New Specialized Venge ViAS sets high bar for aero road

Roughly as fast as a Shiv TT bike, stiffer at the BB than a Tarmac, Specialized says

Two minutes. That’s how much faster Specialized claims the new Venge ViAS is compared with a standard road bike over a flat 40km.


Tested to be a full minute faster than the previous Venge, the 2016 Specialized Venge features dramatic aero features such as a truncated head tube, an integrated low-riding stem, an elongated front brake mounted behind the fork and a rear brake tucked midway up the seat tube. Cables and wires are internally routed — even through the stem — and the tubeless-ready wheels are a bold depth of 64mm.

But perhaps the most dramatic thing about the new Venge ViAS is that it handles like a great road bike.

Built with massively deep Roval CLX 64 wheels, the Venge ViAS features highly integrated componentry — good luck raising or lowering that stem with spacers — but retains some everyday adjustability such as separate and therefore adjustable handlebar.

At 1,150g, the Venge ViAS frame is certainly not light. But after long-term modelling work with McLaren Applied Technologies, Specialized is highly confident that the massive reduction in aero drag will override the weight penalty for most riders in most situations in terms of overall speed.

Related: First-ride review of the Specialized Venge ViAS – including comparative data and analysis done by McLaren for the same tester on the same course with another Specialized bike

Recipe for aero: short, narrow head tube; narrow fork without caliper on the fork or inside the legs; dropped stem that houses cabling; inline garmin mount:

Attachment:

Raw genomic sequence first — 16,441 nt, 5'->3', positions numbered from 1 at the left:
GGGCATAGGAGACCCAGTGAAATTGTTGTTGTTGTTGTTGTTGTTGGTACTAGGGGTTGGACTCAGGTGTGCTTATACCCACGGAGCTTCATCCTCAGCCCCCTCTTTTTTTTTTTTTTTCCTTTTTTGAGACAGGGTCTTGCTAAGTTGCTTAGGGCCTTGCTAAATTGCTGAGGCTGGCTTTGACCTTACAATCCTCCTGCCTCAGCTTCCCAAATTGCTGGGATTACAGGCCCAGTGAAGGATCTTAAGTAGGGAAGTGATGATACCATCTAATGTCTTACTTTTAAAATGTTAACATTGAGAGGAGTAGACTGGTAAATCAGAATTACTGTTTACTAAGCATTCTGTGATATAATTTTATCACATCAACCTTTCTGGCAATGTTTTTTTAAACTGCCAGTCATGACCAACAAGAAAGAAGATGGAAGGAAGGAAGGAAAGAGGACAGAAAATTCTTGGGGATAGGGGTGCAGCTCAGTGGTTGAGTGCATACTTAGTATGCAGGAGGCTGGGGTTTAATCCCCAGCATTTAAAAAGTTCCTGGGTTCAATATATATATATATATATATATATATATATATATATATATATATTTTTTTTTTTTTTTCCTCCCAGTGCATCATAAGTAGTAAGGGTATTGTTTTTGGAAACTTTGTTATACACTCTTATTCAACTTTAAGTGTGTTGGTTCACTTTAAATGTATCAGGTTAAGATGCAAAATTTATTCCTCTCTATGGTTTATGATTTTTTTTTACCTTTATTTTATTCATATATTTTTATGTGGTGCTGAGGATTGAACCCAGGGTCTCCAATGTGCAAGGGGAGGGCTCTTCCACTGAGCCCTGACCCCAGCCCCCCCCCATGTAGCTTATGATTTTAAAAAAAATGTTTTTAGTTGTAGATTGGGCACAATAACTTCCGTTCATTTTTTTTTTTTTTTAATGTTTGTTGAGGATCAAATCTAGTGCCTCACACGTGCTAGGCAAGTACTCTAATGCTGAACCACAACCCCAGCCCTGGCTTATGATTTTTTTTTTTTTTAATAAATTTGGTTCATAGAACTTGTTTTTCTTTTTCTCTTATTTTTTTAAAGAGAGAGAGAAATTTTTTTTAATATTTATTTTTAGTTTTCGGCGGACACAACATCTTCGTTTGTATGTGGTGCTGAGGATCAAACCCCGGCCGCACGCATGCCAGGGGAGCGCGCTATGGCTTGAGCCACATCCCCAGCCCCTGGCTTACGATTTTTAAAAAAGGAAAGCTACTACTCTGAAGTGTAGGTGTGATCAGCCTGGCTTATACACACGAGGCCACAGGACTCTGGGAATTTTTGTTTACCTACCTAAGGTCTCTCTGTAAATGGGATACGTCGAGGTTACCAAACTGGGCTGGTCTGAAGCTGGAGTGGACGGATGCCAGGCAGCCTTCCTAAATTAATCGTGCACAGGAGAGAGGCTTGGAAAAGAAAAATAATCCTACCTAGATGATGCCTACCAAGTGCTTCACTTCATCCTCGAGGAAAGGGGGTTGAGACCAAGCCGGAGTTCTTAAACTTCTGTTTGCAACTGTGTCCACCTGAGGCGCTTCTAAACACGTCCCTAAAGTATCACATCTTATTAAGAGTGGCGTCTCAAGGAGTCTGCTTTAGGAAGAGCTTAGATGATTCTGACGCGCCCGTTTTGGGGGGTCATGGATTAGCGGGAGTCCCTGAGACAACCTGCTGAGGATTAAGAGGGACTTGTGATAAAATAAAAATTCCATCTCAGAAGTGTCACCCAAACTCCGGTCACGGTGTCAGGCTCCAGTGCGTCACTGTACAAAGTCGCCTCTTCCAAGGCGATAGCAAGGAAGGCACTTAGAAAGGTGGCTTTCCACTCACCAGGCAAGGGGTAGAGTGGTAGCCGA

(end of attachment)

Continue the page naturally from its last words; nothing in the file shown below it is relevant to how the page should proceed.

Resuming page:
Recipe for aero: short, narrow head tube; narrow fork without caliper on the fork or inside the legs; dropped stem housing cabling; inline Garmin mount

Road bike handling, superbike drag

In overhauling the Venge, Specialized’s designers decided to focus on making the most aero, best handling road bike possible. Freed from the “it has to be ultralight” mandate of most road bikes, Specialized designers, engineers and product managers like Chris D’Alusio, Luc Callahan and Mark Cote pushed the envelope.

The front end is nearly as stiff as the current S-Works Tarmac, and the bottom-bracket-area stiffness is higher than any Specialized road bike. With a longer seatpost than before, there is a slight increase in flex and thus comfort, though Specialized declined to quantify how much.

The dramatic look and dimensions of the frame, stem and brakes are matched by the rims, which measure a whopping 21mm internally and bulge to 29.9mm around the midpoint of the 64mm shape. The 22mm front and 24mm S-Works tyres measure a respective 24 and 26mm on the hyper-wide rims. As the S-Works are quite supple, this wide footprint makes for great handling with excellent traction and low rolling resistance. The wheels weigh a claimed 695g front and 850g rear — pretty light for such tall hoops.

But what about those brakes? Early aero road bikes were notorious for sub-par braking, as designers often compromised brake mechanics while chasing aero performance. Longtime Specialized designer Chris D’Alusio started tinkering with the Venge brake design years ago. Largely unconstrained by a weight target, D’Alusio was free to focus on aerodynamics and brake performance.

D’Alusio and Specialized studied wheel flex in relation to various points on bike frames in general, and found that there was more movement below the bottom bracket at above the seatstays than in between the two, where the Venge brake is anchored.

The vias rear brake pivots on two mounts protruding from the seat tube:

The ViAS rear brake pivots on two mounts protruding from the seat tube

Specialized aero engineer Chris Yu also pointed out that tunnel testing showed the under-the-chainstay brake location is not good for aerodynamics, as the down tube can speed up and funnel air through that area.

“We tested against [Shimano] Dura-Ace 9000 for feel, modulation and power,” D’Alusio said. “And the Venge ViAS brakes are right on par.”